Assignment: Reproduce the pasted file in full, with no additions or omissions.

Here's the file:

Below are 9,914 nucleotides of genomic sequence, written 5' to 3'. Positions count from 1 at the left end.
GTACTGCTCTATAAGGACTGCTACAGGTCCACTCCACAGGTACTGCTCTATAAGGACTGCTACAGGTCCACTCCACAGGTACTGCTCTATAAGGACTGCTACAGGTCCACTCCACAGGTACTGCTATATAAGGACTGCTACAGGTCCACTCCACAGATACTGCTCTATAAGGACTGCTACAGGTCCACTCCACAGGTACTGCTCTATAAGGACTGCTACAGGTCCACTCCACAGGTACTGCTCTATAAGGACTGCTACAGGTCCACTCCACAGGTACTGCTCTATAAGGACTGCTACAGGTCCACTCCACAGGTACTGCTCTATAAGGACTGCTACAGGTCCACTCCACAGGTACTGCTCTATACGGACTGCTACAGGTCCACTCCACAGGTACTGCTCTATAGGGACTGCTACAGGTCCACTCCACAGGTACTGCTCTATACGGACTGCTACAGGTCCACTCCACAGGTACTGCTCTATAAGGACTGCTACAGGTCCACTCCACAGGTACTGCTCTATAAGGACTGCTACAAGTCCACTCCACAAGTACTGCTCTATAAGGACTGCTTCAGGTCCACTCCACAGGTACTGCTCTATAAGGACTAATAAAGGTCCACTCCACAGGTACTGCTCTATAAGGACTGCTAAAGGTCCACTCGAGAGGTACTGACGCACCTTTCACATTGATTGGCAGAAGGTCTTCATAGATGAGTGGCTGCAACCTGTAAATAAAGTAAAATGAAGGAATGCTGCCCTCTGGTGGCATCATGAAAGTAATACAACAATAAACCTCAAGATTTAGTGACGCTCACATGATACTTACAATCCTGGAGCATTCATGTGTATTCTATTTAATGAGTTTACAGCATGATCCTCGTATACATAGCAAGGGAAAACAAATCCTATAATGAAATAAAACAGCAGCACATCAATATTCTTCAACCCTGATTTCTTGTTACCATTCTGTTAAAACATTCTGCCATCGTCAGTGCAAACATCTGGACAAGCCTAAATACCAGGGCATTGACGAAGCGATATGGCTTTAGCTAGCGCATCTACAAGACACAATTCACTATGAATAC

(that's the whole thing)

Below are 9,914 nucleotides of genomic sequence, written 5' to 3'. Positions count from 1 at the left end.
GTACTGCTCTATAAGGACTGCTACAGGTCCACTCCACAGGTACTGCTCTATAAGGACTGCTACAGGTCCACTCCACAGGTACTGCTCTATAAGGACTGCTACAGGTCCACTCCACAGGTACTGCTATATAAGGACTGCTACAGGTCCACTCCACAGATACTGCTCTATAAGGACTGCTACAGGTCCACTCCACAGGTACTGCTCTATAAGGACTGCTACAGGTCCACTCCACAGGTACTGCTCTATAAGGACTGCTACAGGTCCACTCCACAGGTACTGCTCTATAAGGACTGCTACAGGTCCACTCCACAGGTACTGCTCTATAAGGACTGCTACAGGTCCACTCCACAGGTACTGCTCTATACGGACTGCTACAGGTCCACTCCACAGGTACTGCTCTATAGGGACTGCTACAGGTCCACTCCACAGGTACTGCTCTATACGGACTGCTACAGGTCCACTCCACAGGTACTGCTCTATAAGGACTGCTACAGGTCCACTCCACAGGTACTGCTCTATAAGGACTGCTACAAGTCCACTCCACAAGTACTGCTCTATAAGGACTGCTTCAGGTCCACTCCACAGGTACTGCTCTATAAGGACTAATAAAGGTCCACTCCACAGGTACTGCTCTATAAGGACTGCTAAAGGTCCACTCGAGAGGTACTGACGCACCTTTCACATTGATTGGCAGAAGGTCTTCATAGATGAGTGGCTGCAACCTGTAAATAAAGTAAAATGAAGGAATGCTGCCCTCTGGTGGCATCATGAAAGTAATACAACAATAAACCTCAAGATTTAGTGACGCTCACATGATACTTACAATCCTGGAGCATTCATGTGTATTCTATTTAATGAGTTTACAGCATGATCCTCGTATACATAGCAAGGGAAAACAAATCCTATAATGAAATAAAACAGCAGCACATCAATATTCTTCAACCCTGATTTCTTGTTACCATTCTGTTAAAACATTCTGCCATCGTCAGTGCAAACATCTGGACAAGCCTAAATACCAGGGCATTGACGAAGCGATATGGCTTTAGCTAGCGCATCTACAAGACACAATTCACTATGAATAC